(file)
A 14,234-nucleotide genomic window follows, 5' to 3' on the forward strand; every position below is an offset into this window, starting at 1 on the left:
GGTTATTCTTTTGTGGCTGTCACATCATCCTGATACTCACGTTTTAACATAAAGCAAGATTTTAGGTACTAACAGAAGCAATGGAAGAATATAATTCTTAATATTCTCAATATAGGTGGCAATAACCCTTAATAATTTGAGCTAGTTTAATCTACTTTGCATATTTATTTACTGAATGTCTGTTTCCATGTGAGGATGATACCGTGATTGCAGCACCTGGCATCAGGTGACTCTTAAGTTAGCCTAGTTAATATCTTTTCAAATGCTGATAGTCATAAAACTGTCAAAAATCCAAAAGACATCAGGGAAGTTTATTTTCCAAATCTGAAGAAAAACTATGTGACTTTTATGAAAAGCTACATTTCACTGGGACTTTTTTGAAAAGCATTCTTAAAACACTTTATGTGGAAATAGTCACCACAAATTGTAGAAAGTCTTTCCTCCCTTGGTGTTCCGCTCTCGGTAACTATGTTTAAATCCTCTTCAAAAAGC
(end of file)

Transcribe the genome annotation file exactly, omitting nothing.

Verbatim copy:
A 14,234-nucleotide genomic window follows, 5' to 3' on the forward strand; every position below is an offset into this window, starting at 1 on the left:
GGTTATTCTTTTGTGGCTGTCACATCATCCTGATACTCACGTTTTAACATAAAGCAAGATTTTAGGTACTAACAGAAGCAATGGAAGAATATAATTCTTAATATTCTCAATATAGGTGGCAATAACCCTTAATAATTTGAGCTAGTTTAATCTACTTTGCATATTTATTTACTGAATGTCTGTTTCCATGTGAGGATGATACCGTGATTGCAGCACCTGGCATCAGGTGACTCTTAAGTTAGCCTAGTTAATATCTTTTCAAATGCTGATAGTCATAAAACTGTCAAAAATCCAAAAGACATCAGGGAAGTTTATTTTCCAAATCTGAAGAAAAACTATGTGACTTTTATGAAAAGCTACATTTCACTGGGACTTTTTTGAAAAGCATTCTTAAAACACTTTATGTGGAAATAGTCACCACAAATTGTAGAAAGTCTTTCCTCCCTTGGTGTTCCGCTCTCGGTAACTATGTTTAAATCCTCTTCAAAAAGC